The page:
The little man proves his worth yet again….

Temba Bavuma nudges the ball to square leg, takes a single and moves to 95.

The camera immediately pans on his father and head coach Ottis Gibson, both seem nervous at the same time excited.

Pat Cummins to Keshav Maharaj – short and wide delivery, Maharaj tried to smash it but only got a faint edge before Tim Paine behind the wickets did the rest.

While Maharaj received a standing ovation for the entertainment he provided the Newlands crowd with his knock of 45 of 51 balls, there was also the fear of watching Bavuma stranded on the 90s if the next batsman did not play along. It was the final wicket and it was Morne Morkel, who was playing his final international match. He entered the field as all the Australians stood at one side and applauded the cricketer who has served South Africa for 12 long years playing 246 matches for South Africa.

If you have to pick a current South African player who just struggles to bat, it will undoubtedly be Morkel. Which is why he being on strike was scary for Bavuma, who was on 95, on the other end, and all he wanted from Morkel was a single. Sadly, the destiny had other plans.

Morkel in an attempt to defend the ball from Pat Cummins got a thick edge and a diving Peter Handscomb at the second slip took a great catch.

While it was a relief for Australia, bundling South Africa out for 488, Bavuma was left stranded on 95. But, the man who was the most disappointed was Morkel. He slammed his bat on the ground and yelled a few words out of frustration. Thankfully, those words didn’t come out looking at an opposition player or else, Morkel would have found himself being charged with violation of code of conduct on his final match.

By watching that, Bavuma, admitted, “Morne is very disappointed. He did throw some profanities. I kind of felt for him and it took away the disappointment that I had. You almost had to give him the shoulder to cry on.”

Regardless, it was a great chance for Bavuma to register his second Test hundred. But, he knew that more than anyone else, he had to blame himself for missing out on the golden chance. “I can only look at myself and look back at my innings and maybe there were opportunities that I let go that I could have turned into a 100.” At stumps of Day 1, Bavuma was unbeaten on 25. Going into the second day, Bavuma scored only one run in the first hour and spent 34 balls on 26.

That had two angles to it; one, it was a great sight to watch a young Bavuma absorb pressure at tricky situations. In Port Elizabeth, the likes of Dean Elgar and Hashim Amla scored only 46 runs in 23 overs. It is a known thing about Wanderers is that early in the morning session, it is difficult for the batsman to score runs easily more because the ball swings a lot. Hence, Bavuma wanted to settle down a bit, tire the bowlers and then wanted to go after them and that’s exactly what he did. Bavuma scored 35 runs in the second hour and it got better with every over. Although, he should have been out when he was on 61, but Joe Burns dropped him at short leg.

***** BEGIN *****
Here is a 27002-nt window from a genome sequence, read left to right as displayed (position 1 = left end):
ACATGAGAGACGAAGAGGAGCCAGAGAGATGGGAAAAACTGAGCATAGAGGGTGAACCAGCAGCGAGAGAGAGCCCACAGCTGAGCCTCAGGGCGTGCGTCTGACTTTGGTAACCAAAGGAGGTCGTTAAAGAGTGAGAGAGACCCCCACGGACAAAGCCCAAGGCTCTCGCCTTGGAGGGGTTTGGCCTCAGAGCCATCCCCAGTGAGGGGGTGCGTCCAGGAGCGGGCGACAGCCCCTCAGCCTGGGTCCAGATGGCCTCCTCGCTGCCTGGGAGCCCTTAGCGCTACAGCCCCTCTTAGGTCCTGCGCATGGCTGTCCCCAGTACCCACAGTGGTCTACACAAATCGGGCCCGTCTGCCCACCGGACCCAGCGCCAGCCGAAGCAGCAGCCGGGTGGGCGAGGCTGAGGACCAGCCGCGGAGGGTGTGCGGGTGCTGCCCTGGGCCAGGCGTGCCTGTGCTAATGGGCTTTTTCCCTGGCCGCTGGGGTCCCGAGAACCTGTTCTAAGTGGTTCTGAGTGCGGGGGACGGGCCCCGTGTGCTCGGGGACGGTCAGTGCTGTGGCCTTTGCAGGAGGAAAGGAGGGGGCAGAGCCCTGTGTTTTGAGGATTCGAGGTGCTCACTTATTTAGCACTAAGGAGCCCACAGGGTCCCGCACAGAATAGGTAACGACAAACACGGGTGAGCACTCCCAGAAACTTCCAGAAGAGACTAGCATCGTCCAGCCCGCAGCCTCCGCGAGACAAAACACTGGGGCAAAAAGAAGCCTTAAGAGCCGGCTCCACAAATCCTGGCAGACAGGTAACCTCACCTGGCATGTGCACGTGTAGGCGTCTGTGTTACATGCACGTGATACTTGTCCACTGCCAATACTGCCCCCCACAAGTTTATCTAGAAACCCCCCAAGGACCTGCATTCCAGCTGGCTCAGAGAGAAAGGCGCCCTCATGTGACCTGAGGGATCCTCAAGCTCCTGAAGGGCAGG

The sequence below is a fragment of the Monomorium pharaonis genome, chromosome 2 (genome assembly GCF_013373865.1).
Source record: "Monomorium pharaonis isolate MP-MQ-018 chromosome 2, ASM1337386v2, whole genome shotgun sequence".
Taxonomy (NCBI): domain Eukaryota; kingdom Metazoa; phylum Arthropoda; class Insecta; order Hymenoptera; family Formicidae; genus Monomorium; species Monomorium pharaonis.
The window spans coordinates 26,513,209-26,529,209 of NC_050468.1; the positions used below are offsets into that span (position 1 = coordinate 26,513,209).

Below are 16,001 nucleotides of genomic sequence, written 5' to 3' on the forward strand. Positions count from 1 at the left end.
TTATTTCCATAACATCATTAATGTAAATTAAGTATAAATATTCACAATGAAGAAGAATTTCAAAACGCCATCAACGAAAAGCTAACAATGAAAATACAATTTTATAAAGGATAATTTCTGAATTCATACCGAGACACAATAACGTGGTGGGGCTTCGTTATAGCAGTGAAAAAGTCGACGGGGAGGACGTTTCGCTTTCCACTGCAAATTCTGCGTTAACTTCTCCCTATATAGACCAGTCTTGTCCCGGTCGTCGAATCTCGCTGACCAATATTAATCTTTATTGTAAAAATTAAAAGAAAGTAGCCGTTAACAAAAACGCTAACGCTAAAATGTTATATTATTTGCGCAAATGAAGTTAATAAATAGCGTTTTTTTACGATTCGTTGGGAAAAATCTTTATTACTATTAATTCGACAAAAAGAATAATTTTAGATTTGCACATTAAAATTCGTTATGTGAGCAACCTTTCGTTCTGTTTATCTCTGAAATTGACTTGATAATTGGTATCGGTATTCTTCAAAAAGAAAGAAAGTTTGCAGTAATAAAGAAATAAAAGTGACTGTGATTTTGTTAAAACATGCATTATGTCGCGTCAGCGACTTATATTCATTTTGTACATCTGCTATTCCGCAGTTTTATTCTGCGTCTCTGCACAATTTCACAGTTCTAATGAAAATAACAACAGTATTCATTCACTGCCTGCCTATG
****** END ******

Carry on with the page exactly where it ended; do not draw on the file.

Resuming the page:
With the second life, Bavuma should have converted those double figures into triple and more than that, he was desperate to do so. “Everyone wants to get a hundred, especially me.” Bavuma has not managed to secure his place in the Test side mostly because he has struggled to convert his starts into something big. From 29 Tests, he has only one Test hundred to his name. He played every Test until AB de Villiers was away. But, ever since the veteran has returned, Bavuma has been on and off the playing XI. Whenever South Africa have decided to go with just five specialist batsmen, Bavuma has found himself on the bench.

The four-day Test against Zimbabwe last December was Bavuma’s last appearance in the whites before his return last month. This year, he has played only one franchise game – a List A match for the Cobras – where he opened the batting, scored 65 and then broke his hand, making himself unavailable for the India series. Even when he returned for the selection, he was ignored for Theunis de Bruyn, for the first two Tests against Australia. However, de Bruyn, who has a good First-Class average of 40-plus, failed to replicate the same performance on the highest level. He batted at No. 6 in the first two Tests, the place where batsmen face a bulk of reverse-swing and the batsman was undone by it three out of the four times he batted.

So, that forced the selectors to go with Bavuma, who had more experience than de Bruyn. However, Bavuma had played only one List A game and no First-Class matches before his return. And that was reflected at Cape Town. He was dismissed for 1 and 5, on both the occasions he was caught at second slip showing he was clearly out of practice. Despite the fear of Bavuma would be exposed further at the Wanderers, he still was picked for the final Test. However, the little man turned tables around in Johannesburg and how.


His first innings at Wanderers showed most of his runs were scored on the offside, mostly through his elegant drives. But, South Africa will need the 27-year-old batsman to widen his game more by increasing his scoring options. He might not be the best batsman in the team but he has always stepped up at tricky situations and all they need from his right now is consistency and better his knack of converting his starts into big knocks.

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